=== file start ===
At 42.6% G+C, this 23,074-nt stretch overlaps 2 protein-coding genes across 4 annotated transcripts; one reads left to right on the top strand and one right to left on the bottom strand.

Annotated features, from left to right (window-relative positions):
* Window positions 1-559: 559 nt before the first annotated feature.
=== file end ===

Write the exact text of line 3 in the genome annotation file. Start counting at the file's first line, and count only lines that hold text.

* Window positions 1-559: 559 nt before the first annotated feature.